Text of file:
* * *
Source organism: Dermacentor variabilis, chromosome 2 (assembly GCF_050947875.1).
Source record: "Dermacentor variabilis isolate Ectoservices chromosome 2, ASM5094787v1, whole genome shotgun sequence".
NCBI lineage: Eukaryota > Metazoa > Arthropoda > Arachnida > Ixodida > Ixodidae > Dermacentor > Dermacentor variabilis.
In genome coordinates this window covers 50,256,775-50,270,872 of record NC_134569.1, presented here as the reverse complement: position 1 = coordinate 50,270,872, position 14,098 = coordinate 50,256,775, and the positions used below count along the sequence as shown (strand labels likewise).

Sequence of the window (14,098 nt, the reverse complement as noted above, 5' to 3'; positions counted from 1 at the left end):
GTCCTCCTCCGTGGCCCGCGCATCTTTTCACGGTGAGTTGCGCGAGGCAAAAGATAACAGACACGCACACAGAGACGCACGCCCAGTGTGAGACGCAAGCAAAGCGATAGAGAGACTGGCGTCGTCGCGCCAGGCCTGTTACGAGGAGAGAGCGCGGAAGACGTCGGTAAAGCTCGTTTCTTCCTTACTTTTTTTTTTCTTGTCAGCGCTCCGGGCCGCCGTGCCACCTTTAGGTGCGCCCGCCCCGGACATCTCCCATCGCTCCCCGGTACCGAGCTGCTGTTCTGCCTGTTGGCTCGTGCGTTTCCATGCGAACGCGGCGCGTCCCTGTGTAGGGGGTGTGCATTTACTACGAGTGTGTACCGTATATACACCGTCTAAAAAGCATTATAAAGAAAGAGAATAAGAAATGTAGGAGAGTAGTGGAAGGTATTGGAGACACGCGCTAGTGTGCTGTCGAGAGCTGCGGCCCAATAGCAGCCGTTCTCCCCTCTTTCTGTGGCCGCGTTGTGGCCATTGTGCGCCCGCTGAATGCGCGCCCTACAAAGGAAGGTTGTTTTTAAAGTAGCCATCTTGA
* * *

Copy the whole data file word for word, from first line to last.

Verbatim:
Source organism: Dermacentor variabilis, chromosome 2 (assembly GCF_050947875.1).
Source record: "Dermacentor variabilis isolate Ectoservices chromosome 2, ASM5094787v1, whole genome shotgun sequence".
NCBI lineage: Eukaryota > Metazoa > Arthropoda > Arachnida > Ixodida > Ixodidae > Dermacentor > Dermacentor variabilis.
In genome coordinates this window covers 50,256,775-50,270,872 of record NC_134569.1, presented here as the reverse complement: position 1 = coordinate 50,270,872, position 14,098 = coordinate 50,256,775, and the positions used below count along the sequence as shown (strand labels likewise).

Sequence of the window (14,098 nt, the reverse complement as noted above, 5' to 3'; positions counted from 1 at the left end):
GTCCTCCTCCGTGGCCCGCGCATCTTTTCACGGTGAGTTGCGCGAGGCAAAAGATAACAGACACGCACACAGAGACGCACGCCCAGTGTGAGACGCAAGCAAAGCGATAGAGAGACTGGCGTCGTCGCGCCAGGCCTGTTACGAGGAGAGAGCGCGGAAGACGTCGGTAAAGCTCGTTTCTTCCTTACTTTTTTTTTTCTTGTCAGCGCTCCGGGCCGCCGTGCCACCTTTAGGTGCGCCCGCCCCGGACATCTCCCATCGCTCCCCGGTACCGAGCTGCTGTTCTGCCTGTTGGCTCGTGCGTTTCCATGCGAACGCGGCGCGTCCCTGTGTAGGGGGTGTGCATTTACTACGAGTGTGTACCGTATATACACCGTCTAAAAAGCATTATAAAGAAAGAGAATAAGAAATGTAGGAGAGTAGTGGAAGGTATTGGAGACACGCGCTAGTGTGCTGTCGAGAGCTGCGGCCCAATAGCAGCCGTTCTCCCCTCTTTCTGTGGCCGCGTTGTGGCCATTGTGCGCCCGCTGAATGCGCGCCCTACAAAGGAAGGTTGTTTTTAAAGTAGCCATCTTGA